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Home >> Business
UPDATED: 12:39, September 20, 2004
China guarding against software piracy
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Xiao Wang's business is having some difficulties these days.

The peddler decided to quit the business and tried to find another job instead of selling pirated software near the Hilon Building, a computer marketplace in Zhongguancun in Beijing, the so-called Chinese Silicon Valley.

"It is harder and harder to do business now," he said.

He said more frequent visits from the police and other law-enforcement officials made his "work" more dangerous.

Another problem is that fewer and fewer people are interested in buying pirated Microsoft Windows operating systems, Wang's best-selling products.

Role of government

The main reason pirate software peddlers are suffering is the increasing awareness of the government in intellectual property rights (IPR) protection.

Chinese Vice-Premier Wu Yi said at the second China International Software and Information Service Fair on July 27 in Dalian that the country regards software as an industry with strategic importance and is formulating effective policies in areas including anti-piracy and anti-monopoly, to encourage its development.

She said that only with effective IPR protection could software companies be interested in staying in the business and contributing to the prosperity of the industry.

Wu is the highest-ranking Chinese official to show such determination in bringing an end to software piracy.

After setting up a comprehensive legal framework in IPR protection in 2001 and 2002, the country has shifted its attention to educating software users and enforcing the law.

Government departments are being told to show a good example in using copyrighted software only.

The Chinese Government has instructed all departments to make software budgets each year and include them in their assets.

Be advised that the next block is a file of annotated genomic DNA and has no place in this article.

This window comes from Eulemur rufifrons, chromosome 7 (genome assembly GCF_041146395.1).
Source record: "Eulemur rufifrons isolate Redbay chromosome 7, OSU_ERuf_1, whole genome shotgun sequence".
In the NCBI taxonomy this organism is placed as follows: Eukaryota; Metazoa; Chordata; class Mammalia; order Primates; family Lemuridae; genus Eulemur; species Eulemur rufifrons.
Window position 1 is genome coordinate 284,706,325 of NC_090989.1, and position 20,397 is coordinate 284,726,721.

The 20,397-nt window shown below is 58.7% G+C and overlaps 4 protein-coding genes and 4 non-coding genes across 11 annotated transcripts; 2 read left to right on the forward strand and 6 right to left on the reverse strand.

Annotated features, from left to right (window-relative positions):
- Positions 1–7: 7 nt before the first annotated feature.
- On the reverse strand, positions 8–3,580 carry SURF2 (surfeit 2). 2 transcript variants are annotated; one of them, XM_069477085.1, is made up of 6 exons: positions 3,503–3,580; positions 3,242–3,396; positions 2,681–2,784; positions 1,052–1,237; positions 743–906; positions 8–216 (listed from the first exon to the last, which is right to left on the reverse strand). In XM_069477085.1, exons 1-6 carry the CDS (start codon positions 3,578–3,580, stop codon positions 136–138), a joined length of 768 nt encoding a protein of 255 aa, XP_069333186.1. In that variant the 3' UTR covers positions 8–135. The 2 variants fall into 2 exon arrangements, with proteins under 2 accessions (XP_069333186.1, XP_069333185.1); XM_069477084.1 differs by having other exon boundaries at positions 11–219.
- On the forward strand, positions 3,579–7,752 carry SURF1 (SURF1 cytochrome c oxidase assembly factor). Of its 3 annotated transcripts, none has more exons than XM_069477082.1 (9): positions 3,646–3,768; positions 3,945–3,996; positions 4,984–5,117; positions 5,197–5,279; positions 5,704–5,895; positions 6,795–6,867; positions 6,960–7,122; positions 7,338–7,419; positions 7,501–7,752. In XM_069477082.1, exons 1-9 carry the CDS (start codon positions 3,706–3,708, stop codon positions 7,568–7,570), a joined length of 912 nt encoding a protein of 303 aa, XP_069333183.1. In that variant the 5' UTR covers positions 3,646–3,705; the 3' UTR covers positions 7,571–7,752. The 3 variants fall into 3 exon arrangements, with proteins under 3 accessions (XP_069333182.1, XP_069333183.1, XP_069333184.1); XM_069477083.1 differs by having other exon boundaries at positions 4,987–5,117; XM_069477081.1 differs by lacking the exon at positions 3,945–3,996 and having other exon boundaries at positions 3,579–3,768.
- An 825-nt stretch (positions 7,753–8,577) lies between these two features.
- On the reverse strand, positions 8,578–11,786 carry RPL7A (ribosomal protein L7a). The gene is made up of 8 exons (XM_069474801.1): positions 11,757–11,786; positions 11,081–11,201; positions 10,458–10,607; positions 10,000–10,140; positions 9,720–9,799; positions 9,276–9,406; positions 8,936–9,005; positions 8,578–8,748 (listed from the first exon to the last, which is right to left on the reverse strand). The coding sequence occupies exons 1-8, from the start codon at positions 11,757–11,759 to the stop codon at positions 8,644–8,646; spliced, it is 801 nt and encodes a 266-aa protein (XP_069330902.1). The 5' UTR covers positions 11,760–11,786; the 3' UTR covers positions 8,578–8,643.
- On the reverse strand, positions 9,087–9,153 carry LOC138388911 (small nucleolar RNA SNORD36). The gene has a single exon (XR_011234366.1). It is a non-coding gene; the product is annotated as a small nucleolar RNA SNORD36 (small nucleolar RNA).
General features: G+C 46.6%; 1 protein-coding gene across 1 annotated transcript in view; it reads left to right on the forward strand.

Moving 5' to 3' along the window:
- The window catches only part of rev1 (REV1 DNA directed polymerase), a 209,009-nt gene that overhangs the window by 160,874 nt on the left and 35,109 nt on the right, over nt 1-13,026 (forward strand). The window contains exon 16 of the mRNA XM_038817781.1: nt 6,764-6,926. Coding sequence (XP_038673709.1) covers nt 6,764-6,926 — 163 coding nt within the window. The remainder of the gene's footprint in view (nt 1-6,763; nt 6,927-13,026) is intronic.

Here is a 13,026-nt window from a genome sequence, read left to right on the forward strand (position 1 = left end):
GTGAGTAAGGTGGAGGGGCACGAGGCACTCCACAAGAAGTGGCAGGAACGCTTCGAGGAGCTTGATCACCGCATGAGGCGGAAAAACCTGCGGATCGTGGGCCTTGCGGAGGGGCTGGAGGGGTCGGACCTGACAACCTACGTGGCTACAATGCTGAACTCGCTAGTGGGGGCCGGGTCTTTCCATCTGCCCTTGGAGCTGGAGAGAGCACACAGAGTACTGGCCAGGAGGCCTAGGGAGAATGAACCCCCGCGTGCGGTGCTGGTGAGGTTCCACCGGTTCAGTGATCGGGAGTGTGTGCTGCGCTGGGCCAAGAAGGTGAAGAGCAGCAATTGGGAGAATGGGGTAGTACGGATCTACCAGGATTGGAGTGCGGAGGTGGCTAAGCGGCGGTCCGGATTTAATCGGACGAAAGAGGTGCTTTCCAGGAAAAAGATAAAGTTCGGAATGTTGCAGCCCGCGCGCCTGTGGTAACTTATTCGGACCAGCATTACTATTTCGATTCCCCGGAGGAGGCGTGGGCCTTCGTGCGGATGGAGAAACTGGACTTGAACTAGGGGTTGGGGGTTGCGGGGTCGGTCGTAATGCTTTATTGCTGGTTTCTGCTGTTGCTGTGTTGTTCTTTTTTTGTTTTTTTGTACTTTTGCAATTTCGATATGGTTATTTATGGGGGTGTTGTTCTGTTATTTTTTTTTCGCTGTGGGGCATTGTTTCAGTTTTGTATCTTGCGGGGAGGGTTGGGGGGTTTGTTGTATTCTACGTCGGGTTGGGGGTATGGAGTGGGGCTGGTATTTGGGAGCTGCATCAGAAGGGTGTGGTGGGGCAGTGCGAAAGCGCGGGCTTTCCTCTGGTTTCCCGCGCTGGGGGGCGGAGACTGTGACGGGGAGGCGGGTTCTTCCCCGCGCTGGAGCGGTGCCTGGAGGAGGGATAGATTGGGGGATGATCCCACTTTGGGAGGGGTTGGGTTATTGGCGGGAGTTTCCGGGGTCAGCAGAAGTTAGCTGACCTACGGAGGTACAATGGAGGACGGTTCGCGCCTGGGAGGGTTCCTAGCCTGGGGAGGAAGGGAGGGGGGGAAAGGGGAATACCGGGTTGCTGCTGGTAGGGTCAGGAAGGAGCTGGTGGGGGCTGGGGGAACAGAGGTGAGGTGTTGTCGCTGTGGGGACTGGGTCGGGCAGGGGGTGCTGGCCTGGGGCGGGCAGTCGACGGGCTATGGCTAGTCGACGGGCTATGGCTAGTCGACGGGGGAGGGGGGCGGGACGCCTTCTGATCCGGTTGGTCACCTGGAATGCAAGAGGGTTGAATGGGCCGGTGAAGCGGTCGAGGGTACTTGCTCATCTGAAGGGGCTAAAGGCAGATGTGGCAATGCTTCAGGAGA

Beijing, Shanghai, Jiangsu, Guangdong and many other regions buy software products every year through public bidding.

What attracts more attention from software companies is the country's software government procurement regulation, which has been in the pipeline for two years.

The regulation aims to specify detailed procedures in government procurement, define qualifications for domestic software, and determine what kinds of software should be included in the government procurement list.

Wu Jianmin, research manager with the Beijing Software Industry Promotion Centre, estimates that government procurement usually accounts for one third of the total software market in many countries. The ratio in China is only about 10 per cent, leaving a lot of room to buy more, boosting the industry and curbing software piracy.

But the regulation, the draft of which has been reviewed by related ministries several times and was expected to be announced in July, has not yet been implemented.

Wu said the delay was mainly down to two factors: definition of domestic software qualifications and categories of priority software in the government procurement list.

Industrial sources also said government agencies are still trying to achieve a balance between encouraging the domestic software industry and treating domestic and foreign companies equally under the principles of the World Trade Organization (WTO).

Ni Guangnan, an academician from the Chinese Academy of Engineering, suggested that only domestic and foreign software with more than 50 per cent of its value added in China is regarded as eligible for government procurement.

But the Ministry of Information Industry (MII), which overseas software industry development, said earlier this year that all software companies with investment in the country will be given equal treatment.

With the push from government departments, software piracy is on the decline.

A recent report by the Electronics Intellectual Property Rights Consulting and Service Centre (EIPRC) under the MII and the China Software Industry Association (CSIA) showed IPR protection awareness among Chinese organizations had improved.

The report, based on a survey of 238 software companies, 270 organizations and enterprises and 1,000 individual users, indicates that 78 per cent of organizational users buy software from software companies or authorized retailers.